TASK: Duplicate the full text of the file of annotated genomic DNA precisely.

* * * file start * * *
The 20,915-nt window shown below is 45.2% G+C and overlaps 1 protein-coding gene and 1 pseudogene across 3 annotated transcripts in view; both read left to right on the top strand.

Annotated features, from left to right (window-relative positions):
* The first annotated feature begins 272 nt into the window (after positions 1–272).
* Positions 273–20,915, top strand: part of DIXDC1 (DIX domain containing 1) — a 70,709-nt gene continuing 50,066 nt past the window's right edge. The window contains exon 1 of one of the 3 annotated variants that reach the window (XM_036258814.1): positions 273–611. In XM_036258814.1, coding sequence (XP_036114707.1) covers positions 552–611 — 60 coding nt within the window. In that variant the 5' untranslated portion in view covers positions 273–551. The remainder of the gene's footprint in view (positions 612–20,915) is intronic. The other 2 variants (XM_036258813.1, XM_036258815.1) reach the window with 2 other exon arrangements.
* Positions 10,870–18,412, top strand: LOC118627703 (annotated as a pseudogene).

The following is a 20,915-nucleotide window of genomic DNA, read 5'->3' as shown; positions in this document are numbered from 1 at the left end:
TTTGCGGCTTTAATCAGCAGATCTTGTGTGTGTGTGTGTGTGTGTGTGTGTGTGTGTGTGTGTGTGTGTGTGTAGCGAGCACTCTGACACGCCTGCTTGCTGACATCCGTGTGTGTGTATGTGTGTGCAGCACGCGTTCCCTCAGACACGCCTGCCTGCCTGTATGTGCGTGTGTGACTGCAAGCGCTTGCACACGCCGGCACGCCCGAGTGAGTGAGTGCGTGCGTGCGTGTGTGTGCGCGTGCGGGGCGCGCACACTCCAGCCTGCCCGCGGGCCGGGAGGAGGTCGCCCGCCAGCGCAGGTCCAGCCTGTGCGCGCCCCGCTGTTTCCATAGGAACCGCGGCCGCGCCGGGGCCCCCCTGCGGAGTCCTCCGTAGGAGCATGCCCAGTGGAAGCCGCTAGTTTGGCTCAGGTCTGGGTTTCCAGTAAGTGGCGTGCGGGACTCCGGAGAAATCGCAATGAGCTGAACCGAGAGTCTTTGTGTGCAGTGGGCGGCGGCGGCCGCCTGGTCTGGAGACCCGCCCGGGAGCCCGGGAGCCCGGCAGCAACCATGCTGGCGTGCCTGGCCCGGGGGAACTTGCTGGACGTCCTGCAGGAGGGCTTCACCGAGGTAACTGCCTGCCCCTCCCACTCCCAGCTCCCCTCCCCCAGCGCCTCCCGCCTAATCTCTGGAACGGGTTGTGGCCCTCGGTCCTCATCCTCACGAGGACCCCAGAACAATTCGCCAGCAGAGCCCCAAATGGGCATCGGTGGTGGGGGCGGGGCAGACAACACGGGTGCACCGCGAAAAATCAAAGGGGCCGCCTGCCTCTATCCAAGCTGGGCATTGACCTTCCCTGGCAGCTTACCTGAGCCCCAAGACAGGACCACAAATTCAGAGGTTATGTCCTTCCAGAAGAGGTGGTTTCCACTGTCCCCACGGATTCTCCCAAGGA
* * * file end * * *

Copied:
The 20,915-nt window shown below is 45.2% G+C and overlaps 1 protein-coding gene and 1 pseudogene across 3 annotated transcripts in view; both read left to right on the top strand.

Annotated features, from left to right (window-relative positions):
* The first annotated feature begins 272 nt into the window (after positions 1–272).
* Positions 273–20,915, top strand: part of DIXDC1 (DIX domain containing 1) — a 70,709-nt gene continuing 50,066 nt past the window's right edge. The window contains exon 1 of one of the 3 annotated variants that reach the window (XM_036258814.1): positions 273–611. In XM_036258814.1, coding sequence (XP_036114707.1) covers positions 552–611 — 60 coding nt within the window. In that variant the 5' untranslated portion in view covers positions 273–551. The remainder of the gene's footprint in view (positions 612–20,915) is intronic. The other 2 variants (XM_036258813.1, XM_036258815.1) reach the window with 2 other exon arrangements.
* Positions 10,870–18,412, top strand: LOC118627703 (annotated as a pseudogene).

The following is a 20,915-nucleotide window of genomic DNA, read 5'->3' as shown; positions in this document are numbered from 1 at the left end:
TTTGCGGCTTTAATCAGCAGATCTTGTGTGTGTGTGTGTGTGTGTGTGTGTGTGTGTGTGTGTGTGTGTGTGTAGCGAGCACTCTGACACGCCTGCTTGCTGACATCCGTGTGTGTGTATGTGTGTGCAGCACGCGTTCCCTCAGACACGCCTGCCTGCCTGTATGTGCGTGTGTGACTGCAAGCGCTTGCACACGCCGGCACGCCCGAGTGAGTGAGTGCGTGCGTGCGTGTGTGTGCGCGTGCGGGGCGCGCACACTCCAGCCTGCCCGCGGGCCGGGAGGAGGTCGCCCGCCAGCGCAGGTCCAGCCTGTGCGCGCCCCGCTGTTTCCATAGGAACCGCGGCCGCGCCGGGGCCCCCCTGCGGAGTCCTCCGTAGGAGCATGCCCAGTGGAAGCCGCTAGTTTGGCTCAGGTCTGGGTTTCCAGTAAGTGGCGTGCGGGACTCCGGAGAAATCGCAATGAGCTGAACCGAGAGTCTTTGTGTGCAGTGGGCGGCGGCGGCCGCCTGGTCTGGAGACCCGCCCGGGAGCCCGGGAGCCCGGCAGCAACCATGCTGGCGTGCCTGGCCCGGGGGAACTTGCTGGACGTCCTGCAGGAGGGCTTCACCGAGGTAACTGCCTGCCCCTCCCACTCCCAGCTCCCCTCCCCCAGCGCCTCCCGCCTAATCTCTGGAACGGGTTGTGGCCCTCGGTCCTCATCCTCACGAGGACCCCAGAACAATTCGCCAGCAGAGCCCCAAATGGGCATCGGTGGTGGGGGCGGGGCAGACAACACGGGTGCACCGCGAAAAATCAAAGGGGCCGCCTGCCTCTATCCAAGCTGGGCATTGACCTTCCCTGGCAGCTTACCTGAGCCCCAAGACAGGACCACAAATTCAGAGGTTATGTCCTTCCAGAAGAGGTGGTTTCCACTGTCCCCACGGATTCTCCCAAGGA